By Casey Frye, CCNN Writer
The Federal Reserve, which is the central bank of the United States, likes to make sure people aren’t copying money with counterfeit (fake) versions. Otherwise, cash loses its value. After all, if everyone had a million dollars, then items would just cost a lot more.
Now, 100 years after the first $100 bill was issued in 1914, they have received a high-security makeover that’ll make it much harder for counterfeiters (people who print fake money) to get away with their crimes. On October 8, the shiny new Benjamins became available!
“The $100 is the highest value denomination that we issue, and it circulates broadly around the world,” said Michael Lambert, the assistant director for cash at the Federal Reserve. “Therefore, we took the necessary time to develop advanced security features that are easy for the public to use in everyday transactions, but difficult for counterfeiters to replicate.”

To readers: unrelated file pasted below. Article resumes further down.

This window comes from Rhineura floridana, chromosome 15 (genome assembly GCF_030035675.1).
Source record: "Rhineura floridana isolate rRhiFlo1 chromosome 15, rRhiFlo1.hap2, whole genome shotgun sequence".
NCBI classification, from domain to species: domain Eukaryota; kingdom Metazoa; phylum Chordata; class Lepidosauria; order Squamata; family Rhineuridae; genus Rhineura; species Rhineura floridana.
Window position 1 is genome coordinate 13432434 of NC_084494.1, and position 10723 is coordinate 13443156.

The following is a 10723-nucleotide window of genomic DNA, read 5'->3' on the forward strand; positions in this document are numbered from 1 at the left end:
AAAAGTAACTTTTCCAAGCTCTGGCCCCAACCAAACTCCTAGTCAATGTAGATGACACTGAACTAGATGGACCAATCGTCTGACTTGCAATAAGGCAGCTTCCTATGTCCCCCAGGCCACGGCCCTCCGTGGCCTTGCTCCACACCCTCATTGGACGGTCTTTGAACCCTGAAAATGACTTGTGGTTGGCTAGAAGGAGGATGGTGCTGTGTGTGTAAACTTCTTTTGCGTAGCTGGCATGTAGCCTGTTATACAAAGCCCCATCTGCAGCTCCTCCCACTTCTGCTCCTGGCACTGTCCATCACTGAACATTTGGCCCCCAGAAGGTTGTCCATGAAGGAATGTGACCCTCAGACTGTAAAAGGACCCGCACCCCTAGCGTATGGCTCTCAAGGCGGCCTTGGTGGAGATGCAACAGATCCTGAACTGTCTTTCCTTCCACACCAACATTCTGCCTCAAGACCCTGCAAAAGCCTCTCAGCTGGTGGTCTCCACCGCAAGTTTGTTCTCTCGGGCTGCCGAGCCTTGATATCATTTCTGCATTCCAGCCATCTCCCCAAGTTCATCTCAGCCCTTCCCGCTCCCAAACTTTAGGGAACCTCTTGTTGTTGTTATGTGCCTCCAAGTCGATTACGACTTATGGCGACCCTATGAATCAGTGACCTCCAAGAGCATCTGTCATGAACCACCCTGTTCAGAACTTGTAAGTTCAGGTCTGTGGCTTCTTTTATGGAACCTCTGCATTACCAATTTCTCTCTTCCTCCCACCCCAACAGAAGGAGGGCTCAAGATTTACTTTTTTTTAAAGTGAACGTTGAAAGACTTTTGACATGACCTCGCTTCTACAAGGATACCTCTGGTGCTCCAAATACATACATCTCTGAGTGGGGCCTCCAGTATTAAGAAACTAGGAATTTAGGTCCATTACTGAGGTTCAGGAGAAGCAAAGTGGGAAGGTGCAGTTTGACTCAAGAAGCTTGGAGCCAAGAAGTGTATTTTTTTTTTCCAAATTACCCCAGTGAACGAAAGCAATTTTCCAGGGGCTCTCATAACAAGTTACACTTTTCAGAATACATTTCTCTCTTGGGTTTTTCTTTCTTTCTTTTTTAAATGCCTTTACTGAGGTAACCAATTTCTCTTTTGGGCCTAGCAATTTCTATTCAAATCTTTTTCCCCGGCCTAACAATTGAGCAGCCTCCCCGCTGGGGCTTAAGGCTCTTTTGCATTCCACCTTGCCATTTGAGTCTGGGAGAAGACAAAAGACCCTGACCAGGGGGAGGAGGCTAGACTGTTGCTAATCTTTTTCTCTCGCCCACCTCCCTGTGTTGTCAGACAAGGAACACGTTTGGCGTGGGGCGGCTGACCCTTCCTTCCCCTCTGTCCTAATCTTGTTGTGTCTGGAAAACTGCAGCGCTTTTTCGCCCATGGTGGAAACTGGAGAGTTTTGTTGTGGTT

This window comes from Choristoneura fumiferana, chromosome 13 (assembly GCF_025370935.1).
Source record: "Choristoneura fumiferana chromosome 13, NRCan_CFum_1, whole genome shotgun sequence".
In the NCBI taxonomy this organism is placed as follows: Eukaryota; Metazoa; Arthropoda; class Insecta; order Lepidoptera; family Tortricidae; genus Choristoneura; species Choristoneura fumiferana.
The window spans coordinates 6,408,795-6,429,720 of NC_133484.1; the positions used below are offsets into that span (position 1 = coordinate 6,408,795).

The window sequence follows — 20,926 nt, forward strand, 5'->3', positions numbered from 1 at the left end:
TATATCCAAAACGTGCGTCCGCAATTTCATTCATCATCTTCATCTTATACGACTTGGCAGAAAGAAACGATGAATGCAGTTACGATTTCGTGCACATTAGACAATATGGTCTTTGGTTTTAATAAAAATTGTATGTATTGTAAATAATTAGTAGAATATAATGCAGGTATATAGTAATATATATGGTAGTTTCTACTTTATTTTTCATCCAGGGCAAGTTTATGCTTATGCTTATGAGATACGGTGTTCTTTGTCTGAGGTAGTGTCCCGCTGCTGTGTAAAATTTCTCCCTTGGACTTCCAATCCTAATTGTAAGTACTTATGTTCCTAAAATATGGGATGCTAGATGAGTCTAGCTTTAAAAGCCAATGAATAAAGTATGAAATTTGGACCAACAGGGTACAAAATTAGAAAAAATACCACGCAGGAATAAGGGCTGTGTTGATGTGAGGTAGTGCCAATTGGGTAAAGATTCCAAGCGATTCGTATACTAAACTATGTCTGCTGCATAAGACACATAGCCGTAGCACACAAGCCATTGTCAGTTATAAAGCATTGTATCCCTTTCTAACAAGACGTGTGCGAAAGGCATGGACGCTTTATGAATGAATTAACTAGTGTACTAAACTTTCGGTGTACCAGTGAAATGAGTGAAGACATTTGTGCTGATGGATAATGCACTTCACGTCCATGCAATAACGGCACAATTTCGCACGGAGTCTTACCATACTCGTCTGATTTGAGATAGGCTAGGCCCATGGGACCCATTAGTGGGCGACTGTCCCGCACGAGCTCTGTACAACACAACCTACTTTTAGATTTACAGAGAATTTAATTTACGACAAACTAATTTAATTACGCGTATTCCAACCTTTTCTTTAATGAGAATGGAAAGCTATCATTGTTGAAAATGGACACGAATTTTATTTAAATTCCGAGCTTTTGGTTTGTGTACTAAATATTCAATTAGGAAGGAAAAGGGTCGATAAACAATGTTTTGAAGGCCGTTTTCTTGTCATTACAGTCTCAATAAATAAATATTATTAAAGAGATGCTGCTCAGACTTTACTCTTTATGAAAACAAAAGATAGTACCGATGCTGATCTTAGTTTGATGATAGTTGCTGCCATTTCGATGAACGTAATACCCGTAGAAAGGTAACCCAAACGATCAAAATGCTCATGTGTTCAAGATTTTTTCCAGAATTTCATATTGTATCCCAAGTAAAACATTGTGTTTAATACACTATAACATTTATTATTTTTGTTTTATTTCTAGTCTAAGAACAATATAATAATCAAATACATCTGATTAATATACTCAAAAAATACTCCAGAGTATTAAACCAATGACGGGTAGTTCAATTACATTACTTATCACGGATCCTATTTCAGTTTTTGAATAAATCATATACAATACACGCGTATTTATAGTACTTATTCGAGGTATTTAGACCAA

What about Benjamin Franklin’s face on the bill? Will the master inventor start twirling a fine mustache or sport a lovely French beret to cover that thinning hair? Nope! The image of America’s Founding Father will be left alone for the most part. He will, however, have a bit more texture on his collar and part of the Declaration of Independence will be added to good old Franklin’s shoulder.
The director of the Treasury’s bureau of engraving and printing, Larry R. Felix, explains, “The advanced security features we’ve included in the new $100 note will hinder potential counterfeiters from producing high-quality fakes that can deceive consumers and merchants. Protect yourself — it only takes a few seconds to check the new $100 note and know it’s real.”
Images courtesy of www.newmoney.gov.